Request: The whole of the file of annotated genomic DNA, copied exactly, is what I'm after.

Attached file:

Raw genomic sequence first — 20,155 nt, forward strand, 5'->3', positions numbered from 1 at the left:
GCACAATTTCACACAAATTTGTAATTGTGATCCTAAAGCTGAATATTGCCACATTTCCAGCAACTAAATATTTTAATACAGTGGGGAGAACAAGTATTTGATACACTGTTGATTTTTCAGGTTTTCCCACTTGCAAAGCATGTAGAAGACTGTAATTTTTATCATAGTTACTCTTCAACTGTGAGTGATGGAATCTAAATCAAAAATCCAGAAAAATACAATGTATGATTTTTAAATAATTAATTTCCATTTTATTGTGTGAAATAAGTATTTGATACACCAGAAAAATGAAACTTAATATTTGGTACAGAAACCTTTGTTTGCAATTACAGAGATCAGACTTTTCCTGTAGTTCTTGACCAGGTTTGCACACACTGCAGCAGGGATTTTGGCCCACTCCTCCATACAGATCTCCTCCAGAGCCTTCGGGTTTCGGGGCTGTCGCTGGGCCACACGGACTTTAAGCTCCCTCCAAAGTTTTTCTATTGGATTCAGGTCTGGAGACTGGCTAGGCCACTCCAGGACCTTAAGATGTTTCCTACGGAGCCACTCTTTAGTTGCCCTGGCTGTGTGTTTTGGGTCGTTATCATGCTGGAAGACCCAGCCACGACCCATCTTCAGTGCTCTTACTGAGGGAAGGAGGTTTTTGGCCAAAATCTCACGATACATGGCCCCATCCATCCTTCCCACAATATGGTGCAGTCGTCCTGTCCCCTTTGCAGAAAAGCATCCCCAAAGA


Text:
Raw genomic sequence first — 20,155 nt, forward strand, 5'->3', positions numbered from 1 at the left:
GCACAATTTCACACAAATTTGTAATTGTGATCCTAAAGCTGAATATTGCCACATTTCCAGCAACTAAATATTTTAATACAGTGGGGAGAACAAGTATTTGATACACTGTTGATTTTTCAGGTTTTCCCACTTGCAAAGCATGTAGAAGACTGTAATTTTTATCATAGTTACTCTTCAACTGTGAGTGATGGAATCTAAATCAAAAATCCAGAAAAATACAATGTATGATTTTTAAATAATTAATTTCCATTTTATTGTGTGAAATAAGTATTTGATACACCAGAAAAATGAAACTTAATATTTGGTACAGAAACCTTTGTTTGCAATTACAGAGATCAGACTTTTCCTGTAGTTCTTGACCAGGTTTGCACACACTGCAGCAGGGATTTTGGCCCACTCCTCCATACAGATCTCCTCCAGAGCCTTCGGGTTTCGGGGCTGTCGCTGGGCCACACGGACTTTAAGCTCCCTCCAAAGTTTTTCTATTGGATTCAGGTCTGGAGACTGGCTAGGCCACTCCAGGACCTTAAGATGTTTCCTACGGAGCCACTCTTTAGTTGCCCTGGCTGTGTGTTTTGGGTCGTTATCATGCTGGAAGACCCAGCCACGACCCATCTTCAGTGCTCTTACTGAGGGAAGGAGGTTTTTGGCCAAAATCTCACGATACATGGCCCCATCCATCCTTCCCACAATATGGTGCAGTCGTCCTGTCCCCTTTGCAGAAAAGCATCCCCAAAGA